Obituary – Highfill, Lowell Clark

Class of 1939

1939 Graduation Edition
Perry Daily JournalLowell C. Highfill
Lowell C. Highfill

- is the son of Mr. and Mrs. R. C. Highfill of Perry. He has been employed during his school days at the Perry Greenhouse and at the Apache Gas Company. He intends to go to some college or university. He is a mechanic by hobby. He was on the poultry judging team of the F.F.A. for three years. He was born near Stillwater and attended schools in Cherokee as well as in Perry.

Lowell Clark Highfill

February 17, 1920 – August 4, 1968

Lowell attended the first year of school in a rural school nearby. The next year, his parents moved to Perry, where he graduated from high school in 1939. He worked during his high school years in the wheat harvest, on a pipeline in the oil field and in the Perry Greenhouse.

He was a member of the National Guard, serving as a station wagon driver in Battery C, 158th Field Artillery, 45th Division. He attended one semester at Oklahoma A&M (now OSU). The National Guard was mobilized in 1940 and he was sent to Fort Sill, Oklahoma. When the unit was sent to Camp Barkley, Texas near Abilene, he married Mildred Hensley.

When their son Kenneth was born, Battery C adopted him as their mascot and gave the proud father a pink and blue baby shower.

Lowell went to Fort Devens, Massachusetts, where he obtained a discharge in order to enlist in the Air Force. He received his wings and temporary rank as Second Lieutenant on March 20, 1943, in Houston, Texas.

He was sent to the brand new school at Frederick, Oklahoma, where he trained student pilots in AT-17s.

Early in 1944, Lowell went to Midland Air Field at Midland, Texas, a school for Bomberdeers, where he flew planes used in this training.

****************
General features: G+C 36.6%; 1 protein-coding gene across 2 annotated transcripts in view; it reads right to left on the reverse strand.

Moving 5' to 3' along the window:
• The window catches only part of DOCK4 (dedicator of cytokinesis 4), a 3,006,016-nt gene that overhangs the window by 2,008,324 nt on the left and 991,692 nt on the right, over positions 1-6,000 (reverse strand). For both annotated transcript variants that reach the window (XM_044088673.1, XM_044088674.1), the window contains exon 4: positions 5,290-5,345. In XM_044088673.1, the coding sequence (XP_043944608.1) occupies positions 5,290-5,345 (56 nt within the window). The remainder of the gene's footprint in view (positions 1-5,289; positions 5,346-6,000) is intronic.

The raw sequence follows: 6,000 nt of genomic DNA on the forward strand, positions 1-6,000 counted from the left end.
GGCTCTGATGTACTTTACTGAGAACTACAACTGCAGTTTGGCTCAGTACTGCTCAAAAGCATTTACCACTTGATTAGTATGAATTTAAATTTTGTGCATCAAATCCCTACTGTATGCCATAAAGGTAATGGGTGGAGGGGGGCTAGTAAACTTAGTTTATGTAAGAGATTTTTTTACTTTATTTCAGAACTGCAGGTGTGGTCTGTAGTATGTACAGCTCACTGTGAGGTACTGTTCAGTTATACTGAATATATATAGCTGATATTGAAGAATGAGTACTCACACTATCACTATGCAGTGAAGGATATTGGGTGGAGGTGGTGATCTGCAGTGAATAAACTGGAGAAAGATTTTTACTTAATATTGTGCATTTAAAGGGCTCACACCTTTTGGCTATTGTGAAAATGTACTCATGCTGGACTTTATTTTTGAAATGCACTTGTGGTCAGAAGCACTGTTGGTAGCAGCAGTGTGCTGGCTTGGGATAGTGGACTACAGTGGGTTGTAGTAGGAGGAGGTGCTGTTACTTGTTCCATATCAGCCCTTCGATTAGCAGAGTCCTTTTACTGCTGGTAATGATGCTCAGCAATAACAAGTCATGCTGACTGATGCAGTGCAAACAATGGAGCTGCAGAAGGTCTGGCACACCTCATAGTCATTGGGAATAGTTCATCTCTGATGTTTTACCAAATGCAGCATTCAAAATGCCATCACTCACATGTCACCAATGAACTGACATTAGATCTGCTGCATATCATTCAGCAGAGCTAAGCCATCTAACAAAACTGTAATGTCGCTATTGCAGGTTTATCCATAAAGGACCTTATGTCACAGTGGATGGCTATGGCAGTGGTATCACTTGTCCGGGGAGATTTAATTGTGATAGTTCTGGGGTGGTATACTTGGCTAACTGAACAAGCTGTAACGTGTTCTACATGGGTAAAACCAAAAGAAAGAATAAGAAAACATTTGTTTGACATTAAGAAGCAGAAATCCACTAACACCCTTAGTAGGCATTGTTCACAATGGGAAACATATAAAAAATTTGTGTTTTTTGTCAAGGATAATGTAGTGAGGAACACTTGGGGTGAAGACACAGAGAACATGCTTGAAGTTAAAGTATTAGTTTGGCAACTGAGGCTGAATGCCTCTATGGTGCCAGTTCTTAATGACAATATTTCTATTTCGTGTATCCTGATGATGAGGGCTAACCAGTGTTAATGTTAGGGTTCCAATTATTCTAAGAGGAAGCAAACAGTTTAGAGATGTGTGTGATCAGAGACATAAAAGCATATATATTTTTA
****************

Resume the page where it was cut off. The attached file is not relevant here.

He was sent to Forth Worth to train in B-24s and then to Lincoln, Nebraska, to pick up his crew. Before this was accomplished the B-29s replaced the B-24s and he was transferred to Barksdale Field, Shrevesport, Louisiana. Training with this crew on a B-29 was nearly completed when the war ended.

After being honorably discharged, Lowell, with his wife and 2 small sons, hooked the house trailer he owned to the back of his 1939 Ford and went 25 miles before the back springs of the car collapsed. A piece of angle iron welded to the frame solved the problem but the car always rode like a lumber wagon. They came back to Noble County and settled on a farm northwest of Morrison.

Lowell, along with his farming, also baled hay, delivered mail, combined wheat – he took his combines one year to Idaho on the harvest run, and as a “rough-neck”, he worked on a drilling rig in the oil field.

He also worked as a flight instructor at Oklahoma State University for 5 years. In 1960, the family moved to 901 Fir Street, Perry, Oklahoma. They bought and completely remodeled this home.

Six months prior to moving to Perry, Lowell started to work for Charles Machine Works as a District Representative on the sales force. Lowell and Millie were members of the First Presbyterian church at Perry.

Following his death, an award, called the Lowell Highfill award, was set up and is given each year by Charles Machine Works to the outstanding Ditch Witch Salesman in the United States.

-from The History of Noble County, Oklahoma. The Noble County Genealogy Society, 1987.